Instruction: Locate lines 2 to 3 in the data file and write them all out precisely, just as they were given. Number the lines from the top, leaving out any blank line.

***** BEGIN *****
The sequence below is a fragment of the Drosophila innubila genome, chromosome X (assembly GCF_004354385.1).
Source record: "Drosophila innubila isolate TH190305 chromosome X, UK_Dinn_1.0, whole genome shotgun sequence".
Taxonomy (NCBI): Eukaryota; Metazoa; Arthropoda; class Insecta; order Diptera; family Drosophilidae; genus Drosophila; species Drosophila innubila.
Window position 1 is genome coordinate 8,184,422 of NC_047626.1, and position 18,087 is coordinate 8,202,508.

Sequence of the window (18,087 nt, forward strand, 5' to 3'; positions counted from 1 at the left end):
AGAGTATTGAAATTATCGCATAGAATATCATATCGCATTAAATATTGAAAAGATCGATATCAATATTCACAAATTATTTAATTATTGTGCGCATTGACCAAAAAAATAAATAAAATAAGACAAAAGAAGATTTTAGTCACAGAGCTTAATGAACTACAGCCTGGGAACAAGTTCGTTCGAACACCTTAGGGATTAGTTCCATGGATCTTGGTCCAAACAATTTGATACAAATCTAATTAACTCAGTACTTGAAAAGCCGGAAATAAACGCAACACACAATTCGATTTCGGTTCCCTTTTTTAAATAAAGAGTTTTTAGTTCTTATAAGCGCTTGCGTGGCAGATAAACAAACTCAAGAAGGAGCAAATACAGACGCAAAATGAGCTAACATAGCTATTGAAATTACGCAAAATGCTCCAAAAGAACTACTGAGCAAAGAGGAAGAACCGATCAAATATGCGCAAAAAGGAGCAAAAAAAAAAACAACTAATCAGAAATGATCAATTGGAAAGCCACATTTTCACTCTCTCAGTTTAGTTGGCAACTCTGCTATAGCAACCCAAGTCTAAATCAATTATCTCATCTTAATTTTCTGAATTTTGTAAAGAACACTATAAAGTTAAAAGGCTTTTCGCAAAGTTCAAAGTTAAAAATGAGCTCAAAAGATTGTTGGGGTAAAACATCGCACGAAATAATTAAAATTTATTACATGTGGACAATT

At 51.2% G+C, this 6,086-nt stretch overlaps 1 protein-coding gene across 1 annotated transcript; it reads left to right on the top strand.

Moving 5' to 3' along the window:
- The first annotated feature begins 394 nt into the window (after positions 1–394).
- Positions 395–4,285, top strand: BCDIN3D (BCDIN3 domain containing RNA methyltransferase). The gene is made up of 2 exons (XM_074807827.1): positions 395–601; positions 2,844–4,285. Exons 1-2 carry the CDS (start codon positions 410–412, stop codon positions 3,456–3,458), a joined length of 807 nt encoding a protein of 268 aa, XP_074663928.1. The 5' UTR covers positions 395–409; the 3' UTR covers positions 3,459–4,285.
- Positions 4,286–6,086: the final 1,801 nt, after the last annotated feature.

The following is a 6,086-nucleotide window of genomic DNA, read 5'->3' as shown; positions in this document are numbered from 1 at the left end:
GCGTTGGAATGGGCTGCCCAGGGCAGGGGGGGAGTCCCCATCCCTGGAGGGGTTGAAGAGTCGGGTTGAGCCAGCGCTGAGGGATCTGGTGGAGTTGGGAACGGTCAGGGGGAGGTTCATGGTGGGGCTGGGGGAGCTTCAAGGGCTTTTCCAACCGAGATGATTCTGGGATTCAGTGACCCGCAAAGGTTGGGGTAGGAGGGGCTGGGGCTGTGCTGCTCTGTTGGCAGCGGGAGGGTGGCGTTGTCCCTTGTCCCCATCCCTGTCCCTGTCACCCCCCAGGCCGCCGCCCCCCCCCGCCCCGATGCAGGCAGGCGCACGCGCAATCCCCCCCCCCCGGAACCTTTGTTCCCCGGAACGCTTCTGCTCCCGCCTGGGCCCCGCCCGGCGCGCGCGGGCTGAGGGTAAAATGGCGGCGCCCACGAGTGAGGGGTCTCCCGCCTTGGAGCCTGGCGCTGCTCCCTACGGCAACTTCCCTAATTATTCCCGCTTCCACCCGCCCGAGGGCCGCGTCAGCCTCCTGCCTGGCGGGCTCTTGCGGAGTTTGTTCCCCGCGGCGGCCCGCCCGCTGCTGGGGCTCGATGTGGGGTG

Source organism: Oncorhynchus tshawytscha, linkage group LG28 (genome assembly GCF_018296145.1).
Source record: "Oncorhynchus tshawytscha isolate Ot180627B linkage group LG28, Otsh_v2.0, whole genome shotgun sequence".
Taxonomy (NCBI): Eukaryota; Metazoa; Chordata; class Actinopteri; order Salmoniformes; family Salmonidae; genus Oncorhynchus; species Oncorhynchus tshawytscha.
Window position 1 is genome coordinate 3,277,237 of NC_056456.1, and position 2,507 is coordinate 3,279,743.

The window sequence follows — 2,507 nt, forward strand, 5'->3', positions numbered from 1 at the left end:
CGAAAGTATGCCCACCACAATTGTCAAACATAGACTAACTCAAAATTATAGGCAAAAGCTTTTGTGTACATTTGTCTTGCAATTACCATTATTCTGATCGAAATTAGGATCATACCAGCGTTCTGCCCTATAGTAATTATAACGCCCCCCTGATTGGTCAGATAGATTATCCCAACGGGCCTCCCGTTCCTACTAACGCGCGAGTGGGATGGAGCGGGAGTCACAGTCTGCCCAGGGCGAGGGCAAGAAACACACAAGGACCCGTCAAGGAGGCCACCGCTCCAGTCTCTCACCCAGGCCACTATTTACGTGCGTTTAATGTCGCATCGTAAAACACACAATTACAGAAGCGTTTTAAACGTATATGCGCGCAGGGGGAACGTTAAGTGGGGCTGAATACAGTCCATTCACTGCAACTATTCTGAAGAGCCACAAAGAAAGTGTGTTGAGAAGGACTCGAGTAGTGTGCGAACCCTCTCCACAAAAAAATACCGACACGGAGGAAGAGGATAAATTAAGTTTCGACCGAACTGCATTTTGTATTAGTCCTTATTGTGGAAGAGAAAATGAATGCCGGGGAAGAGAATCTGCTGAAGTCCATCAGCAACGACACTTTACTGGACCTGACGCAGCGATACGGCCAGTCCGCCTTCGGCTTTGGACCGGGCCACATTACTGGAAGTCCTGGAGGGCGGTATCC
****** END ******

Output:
Source record: "Drosophila innubila isolate TH190305 chromosome X, UK_Dinn_1.0, whole genome shotgun sequence".
Taxonomy (NCBI): Eukaryota; Metazoa; Arthropoda; class Insecta; order Diptera; family Drosophilidae; genus Drosophila; species Drosophila innubila.